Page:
London Local History - this lists street by street items of historical interest - public, industrial buildings & some environmental features in London and its immediate surroundings. Streets are given in OS grid squares - but numbering is not included (sorry!). Older squares give links to adjacent squares - but many are unfinished. Enter search words above right
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St. John the Evangelist,. was dedicated in 1903.In 1904 a new parish was created.
William Torbitt School, 1937 by L.E.J. Reynolds, Architect to the
Ilford Education Committee, and J.F.A. Cavanagh, Senior Architectural Assistant
for Schools.Long symmetrical front,
Dudokian brickwork to the central and end towers
Canon Palmer Catholic High School,
1961 by Essex County Council.Mother
Form Centre: 1998 by Redbridge Architectural Consultancy.
Downshall County Junior and Infants
Schools.Downshall temporary board
school was opened in 1899 A permanent building was completed in 1902. In 1947
the school was re-organized to provide a secondary school in addition to those
for juniors and infants.
The manor of Downshall was west of Seven Kings Water,
about a mile south- east of Newbury. It was a free tenement held of Barking
Abbey until about 1250, when it became part of the abbey demesne. The name was
derived from a family of tenants named Dun. Downshall occurs, as 'Dunneshall',
in 1441 and 1456. In1540 it was on
lease from the abbey to Edward Harris and after the dissolution in 1546 it was
granted by the Crown, to Sir Richard Gresham.In 1730 John Hyde sold Downshall to John Dagge of Rotherhithe, mariner.
Dagge left the manor to Mary Cherriton, and her son sold it in 1776 to a Deptford
gardener named Edmonds. In 1847 James Edmonds was the owner of the estate.It was later owned successively by James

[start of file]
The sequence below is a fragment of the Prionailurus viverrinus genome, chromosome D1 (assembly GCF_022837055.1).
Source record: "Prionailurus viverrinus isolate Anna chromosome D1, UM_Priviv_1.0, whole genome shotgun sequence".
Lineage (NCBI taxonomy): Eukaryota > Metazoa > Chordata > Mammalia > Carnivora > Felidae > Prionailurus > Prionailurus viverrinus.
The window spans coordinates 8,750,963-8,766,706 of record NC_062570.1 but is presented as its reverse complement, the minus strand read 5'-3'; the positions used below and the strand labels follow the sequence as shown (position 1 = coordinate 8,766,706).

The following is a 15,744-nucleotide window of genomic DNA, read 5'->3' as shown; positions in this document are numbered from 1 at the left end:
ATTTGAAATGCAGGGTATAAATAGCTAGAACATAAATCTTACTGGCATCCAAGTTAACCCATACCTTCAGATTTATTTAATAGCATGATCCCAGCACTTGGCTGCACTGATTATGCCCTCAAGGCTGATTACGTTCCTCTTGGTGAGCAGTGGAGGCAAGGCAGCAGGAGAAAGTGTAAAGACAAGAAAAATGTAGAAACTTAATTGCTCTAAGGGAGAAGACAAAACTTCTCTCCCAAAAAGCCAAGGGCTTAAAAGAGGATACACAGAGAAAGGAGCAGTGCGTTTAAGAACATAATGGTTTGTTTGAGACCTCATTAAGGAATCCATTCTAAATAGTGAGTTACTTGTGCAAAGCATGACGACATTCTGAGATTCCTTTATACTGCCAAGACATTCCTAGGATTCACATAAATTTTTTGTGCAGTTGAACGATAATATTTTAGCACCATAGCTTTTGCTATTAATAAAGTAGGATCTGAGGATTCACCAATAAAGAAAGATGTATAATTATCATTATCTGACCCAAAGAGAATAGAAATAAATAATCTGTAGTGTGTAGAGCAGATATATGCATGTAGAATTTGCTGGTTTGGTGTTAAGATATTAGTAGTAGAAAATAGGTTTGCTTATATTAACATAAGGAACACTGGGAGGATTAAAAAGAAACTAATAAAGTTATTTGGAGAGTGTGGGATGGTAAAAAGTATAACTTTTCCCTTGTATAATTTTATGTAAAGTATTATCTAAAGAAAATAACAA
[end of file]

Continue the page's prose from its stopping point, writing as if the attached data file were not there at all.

Hunsdon, a Mr. Edwards, and C. H. Hambly, the last of whom sold it for building
to A. Cameron Corbett, who developed it in 1898-1901. The Porter family were
tenant farmers of Downshall continuously at least from 1684 to 1793.
Newton Industrial Estate, Woodcraft,
Ebbes House.A striking, white-rendered
streamlined factory with a tall Art Deco tower - one of the few examples of the
style to be built along the new arterial road.1936 by Fuller Hall & Ferbam for Frederick King & Co. Ltd, pre- served
St TheresaR.C., 1951-2Plain
brick, Early Christian round-arched style
United Methodist church. The Methodist Union of 1932 led to its
closing and the formation of a new church
Speculative development in
the early 20th century involved 142 house plots and a new school but only four
houses in this road were sold
Newbury Park. Named
from ‘Newbury’ 1348, ‘Newberry’ 16th century, ‘Newbury’ 1805, ‘Great Newbury’
1883, that is 'the new manor or manor house', from Middle English ‘newe’ and
‘bury’. The Newbury Manor belonged to Barking Abbey and at the dissolution went
to Sir Richard Gresham. Housing and schools came in the late19th. In 1891 Newbury, then comprising 170 acres, was
put up for sale by order of the mortgagees. It appears to have been bought by
J. H. Mitchell, and building development had started by 1900.The farmhouse- of
the estate, called Great Newbury, was said in 1900 to be modern. It appears to
have been demolished in 1932 or 1933.
Oaks Park High School, 2003 by
Watkins Gray International.Massive
X-plan principal block, the angled wings on the N side framing the playing
fields.Sweeping curved roofs,
sheet-metal-clad upper storeys with brick below.
Oaks Lane Methodist Church the first Methodist church to be built in
England after the Union of 1932. Shortly before the Union William Potter,
Superintendent of the Upton Park Primitive Methodist circuit proposed that the